COLLEGE PARK -- Representatives of the Gator and Carquest bowls and 43,603 homecoming fans showed up at Byrd Stadium to see if Maryland could clinch its first winning season in five years.
What they witnessed was the Terps' worst offensive performance in four seasons under coach Mark Duffner when Clemson handled Maryland, 17-0, yesterday. It was the Tigers' third straight shutout of the Terps, but the home team's quarterback controversy was as much a factor as the visitors' defensive scheme.
Maryland (5-2, 3-2) mustered just 171 yards and 10 first downs, the Terps' lowest totals in 40 games under Duffner. The coach said both of his quarterbacks were prepared to play, but sophomore Brian Cummings went the entire way while senior Scott Milanovich stewed on the sidelines.
Cummings was asked if he had lost his edge during the quarterback shuffle of the past month.
"I don't know," Cummings said. "I wasn't looking for any switch. There's not much we could do. Schematically, they beat us. Physically, they beat us."
Milanovich declined to comment after the game, but did have a lengthy conversation afterward with Clyde Christensen, the Clemson offensive coordinator who was his quarterback coach two years ago. The tension on the Terps' sideline was visible, as the physical distance between Milanovich and the coaches increased as the game progressed and it became obvious that Duffner was committed to Cummings.
In Maryland's most recent game, a 9-6 win at Wake Forest two weeks ago, Cummings had come off the bench in the second quarter after four unimpressive possessions under Milanovich. The school's career record-holder for touchdown passes, yardage and completions didn't warm up this time, even though the offense never got more than two first downs on any of its 14 possessions.
"It wasn't Brian that was keeping us from moving," Duffner said. "We lost as a football team."
Maryland spread its pratfalls around. An ailing Joe O'Donnell, one of the most reliable kickers in the ACC, wasn't close on a 36-yard field-goal attempt. The special teams also contributed a roughing-the-punter penalty that set up Clemson's 32-yard Hail Mary touchdown pass on the last play of the first half.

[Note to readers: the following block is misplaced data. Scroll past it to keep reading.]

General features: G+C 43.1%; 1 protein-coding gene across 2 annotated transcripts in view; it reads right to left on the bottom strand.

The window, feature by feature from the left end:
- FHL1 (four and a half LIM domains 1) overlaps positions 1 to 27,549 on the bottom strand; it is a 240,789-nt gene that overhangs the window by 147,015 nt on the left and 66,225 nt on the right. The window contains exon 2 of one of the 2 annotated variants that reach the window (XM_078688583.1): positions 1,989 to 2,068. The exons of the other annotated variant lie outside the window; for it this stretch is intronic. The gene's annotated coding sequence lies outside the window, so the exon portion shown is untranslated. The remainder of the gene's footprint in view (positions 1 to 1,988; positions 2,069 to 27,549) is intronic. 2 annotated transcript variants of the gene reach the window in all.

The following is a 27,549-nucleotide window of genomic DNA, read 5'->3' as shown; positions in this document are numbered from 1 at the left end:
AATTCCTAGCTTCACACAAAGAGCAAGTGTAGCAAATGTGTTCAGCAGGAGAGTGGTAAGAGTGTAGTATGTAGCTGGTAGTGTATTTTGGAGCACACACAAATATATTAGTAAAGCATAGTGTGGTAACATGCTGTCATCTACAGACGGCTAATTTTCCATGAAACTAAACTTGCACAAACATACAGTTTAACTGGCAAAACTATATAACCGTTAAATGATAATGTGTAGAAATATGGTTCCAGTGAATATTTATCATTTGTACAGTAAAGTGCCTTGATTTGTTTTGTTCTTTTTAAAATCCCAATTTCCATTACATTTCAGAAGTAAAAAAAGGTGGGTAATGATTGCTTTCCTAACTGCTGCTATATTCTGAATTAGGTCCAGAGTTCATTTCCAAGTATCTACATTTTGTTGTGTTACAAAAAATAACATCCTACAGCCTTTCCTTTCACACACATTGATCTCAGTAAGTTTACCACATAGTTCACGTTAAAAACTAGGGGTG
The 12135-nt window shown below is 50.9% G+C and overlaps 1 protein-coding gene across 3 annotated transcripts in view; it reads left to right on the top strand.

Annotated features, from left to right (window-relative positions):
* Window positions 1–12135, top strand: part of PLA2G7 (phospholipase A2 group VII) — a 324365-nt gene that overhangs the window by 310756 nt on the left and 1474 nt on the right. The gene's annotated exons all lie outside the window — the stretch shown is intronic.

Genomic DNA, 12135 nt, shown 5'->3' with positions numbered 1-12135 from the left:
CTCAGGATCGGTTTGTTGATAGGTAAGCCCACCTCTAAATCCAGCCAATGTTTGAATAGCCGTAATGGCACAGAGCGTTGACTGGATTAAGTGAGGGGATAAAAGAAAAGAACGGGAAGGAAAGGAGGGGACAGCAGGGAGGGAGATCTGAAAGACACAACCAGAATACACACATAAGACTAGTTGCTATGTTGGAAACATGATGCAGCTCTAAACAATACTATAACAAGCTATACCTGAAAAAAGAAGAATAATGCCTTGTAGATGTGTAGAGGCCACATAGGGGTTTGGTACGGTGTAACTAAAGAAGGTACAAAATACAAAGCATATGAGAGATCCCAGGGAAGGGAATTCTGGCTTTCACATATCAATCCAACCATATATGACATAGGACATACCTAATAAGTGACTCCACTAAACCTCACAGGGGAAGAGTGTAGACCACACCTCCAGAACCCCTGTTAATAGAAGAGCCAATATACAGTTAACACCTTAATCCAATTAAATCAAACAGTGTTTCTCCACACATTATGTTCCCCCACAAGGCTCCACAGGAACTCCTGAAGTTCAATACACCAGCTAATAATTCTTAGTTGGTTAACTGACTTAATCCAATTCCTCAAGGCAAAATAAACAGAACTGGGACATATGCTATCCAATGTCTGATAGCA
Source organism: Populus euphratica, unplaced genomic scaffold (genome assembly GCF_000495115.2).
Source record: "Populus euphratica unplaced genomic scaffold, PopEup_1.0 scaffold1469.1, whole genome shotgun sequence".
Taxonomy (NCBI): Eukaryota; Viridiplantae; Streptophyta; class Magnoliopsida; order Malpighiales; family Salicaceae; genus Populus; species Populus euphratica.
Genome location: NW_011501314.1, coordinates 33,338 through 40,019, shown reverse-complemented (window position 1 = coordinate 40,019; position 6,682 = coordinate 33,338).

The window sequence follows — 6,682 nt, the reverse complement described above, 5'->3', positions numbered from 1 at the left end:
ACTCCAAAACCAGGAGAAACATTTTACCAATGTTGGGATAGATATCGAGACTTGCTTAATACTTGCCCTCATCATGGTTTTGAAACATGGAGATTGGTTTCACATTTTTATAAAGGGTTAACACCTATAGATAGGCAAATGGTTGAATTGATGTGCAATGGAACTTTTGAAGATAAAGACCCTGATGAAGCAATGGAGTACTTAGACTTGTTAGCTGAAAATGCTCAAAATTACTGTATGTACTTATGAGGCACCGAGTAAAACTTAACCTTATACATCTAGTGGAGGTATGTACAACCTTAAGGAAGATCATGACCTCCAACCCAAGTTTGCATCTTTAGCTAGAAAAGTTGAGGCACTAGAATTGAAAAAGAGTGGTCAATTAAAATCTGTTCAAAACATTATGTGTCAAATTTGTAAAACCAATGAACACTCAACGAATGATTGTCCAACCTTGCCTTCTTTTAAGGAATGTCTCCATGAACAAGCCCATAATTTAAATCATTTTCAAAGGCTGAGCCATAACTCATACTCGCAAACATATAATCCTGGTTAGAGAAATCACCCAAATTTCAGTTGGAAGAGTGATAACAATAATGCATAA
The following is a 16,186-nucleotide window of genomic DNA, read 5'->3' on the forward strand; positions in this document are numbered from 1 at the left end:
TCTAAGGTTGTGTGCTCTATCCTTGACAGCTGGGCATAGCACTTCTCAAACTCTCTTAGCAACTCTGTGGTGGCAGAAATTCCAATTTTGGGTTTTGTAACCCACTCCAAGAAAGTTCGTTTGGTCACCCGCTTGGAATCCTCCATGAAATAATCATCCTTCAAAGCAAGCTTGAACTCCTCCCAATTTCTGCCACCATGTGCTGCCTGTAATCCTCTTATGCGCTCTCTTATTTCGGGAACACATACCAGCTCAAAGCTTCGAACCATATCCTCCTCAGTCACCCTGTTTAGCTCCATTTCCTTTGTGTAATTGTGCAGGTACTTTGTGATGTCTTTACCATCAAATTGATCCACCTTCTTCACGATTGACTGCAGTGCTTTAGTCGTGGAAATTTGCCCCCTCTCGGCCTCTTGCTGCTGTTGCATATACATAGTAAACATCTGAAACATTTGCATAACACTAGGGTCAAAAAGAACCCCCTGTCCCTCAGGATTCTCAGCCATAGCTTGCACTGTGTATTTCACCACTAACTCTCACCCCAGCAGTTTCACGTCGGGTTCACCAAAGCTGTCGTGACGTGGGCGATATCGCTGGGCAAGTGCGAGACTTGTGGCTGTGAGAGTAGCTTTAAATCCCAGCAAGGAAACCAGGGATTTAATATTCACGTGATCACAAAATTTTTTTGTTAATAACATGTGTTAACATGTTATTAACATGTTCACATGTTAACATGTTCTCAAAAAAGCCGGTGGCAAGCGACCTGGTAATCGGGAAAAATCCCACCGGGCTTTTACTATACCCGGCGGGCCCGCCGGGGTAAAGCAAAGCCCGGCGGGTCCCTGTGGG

Despite that play and 395 yards of offense by Clemson (4-3, 3-2), the Terps' defense forced three fumbles and played well enough to win.
But the offense, which has one touchdown and 57 yards net rushing in its past three games, struggled despite two weeks of practice with Cummings as No. 1.
"We didn't run routes good, we didn't pass good, we didn't run the ball good," junior slot receiver Geroy Simon said. "If you're going to be a team that's supposed to be good, you have to make the plays."
Maryland didn't have any red-zone failures, because it never got inside Clemson's 20-yard line. The offensive line was supposed to be solidified by the return of left tackle Darryl Gilliam from a knee injury, but the running game again was ineffective.
Clemson went with a three-man front and took away the short passes to Maryland's four receivers. When they were open, Cummings was off: He couldn't get the ball to speedsters Jermaine Lewis and Mancel Johnson after play-action got them behind the Clemson secondary.
Cummings, who started the year 4-0, completed 15 of 35 passes for 135 yards and was intercepted twice.
"I don't know that our defense can play any better than they did today," said Clemson coach Tommy West said.
It was the Tigers' first victory over a team with a winning record this, and the eighth time in nine years they've beaten the Terps.
Maryland's biggest gain came on the opening kickoff, which Chad Scott returned 28 yards, but that was the high point for the junior cornerback and the other Terps.
On Maryland's second possession, Buddy Rodgers fumbled a swing pass at his own 27-yard line. Sophomore tailback Raymond Priester, whose 163 yards rushing nearly matched Maryland's offensive production, scored four plays later on a 4-yard run with 7:11 elapsed.
Maryland was very much alive heading into the last two minutes of the half. A 55-yard punt by Milanovich pushed Clemson back to its 12. Quarterback Nealon Greene sprained his left ankle three plays later. Then the Terps decided to go for a blocked punt with 24 seconds left -- a decision they would regret.
Scott was one of the Terps who ran into punter Chris McInally. Louis Solomon, who entered the game with one completion on the season, threw a jump ball to the right side, where Tony Horne was covered by Scott. Horne tipped the ball up and behind him, and Clemson's Antwuan Wyatt beat free safety Lamont Gore to the ball for a 14-0 lead.
"It was a kind of a fluke play," Scott said.
Maryland next goes to Louisville, where Duffner will seek happier resolutions to his quarterback situation and his team's bowl hopes.
Next for Maryland
Site: Cardinal Stadium, Louisville, Ky.
When: Saturday, 4 p.m.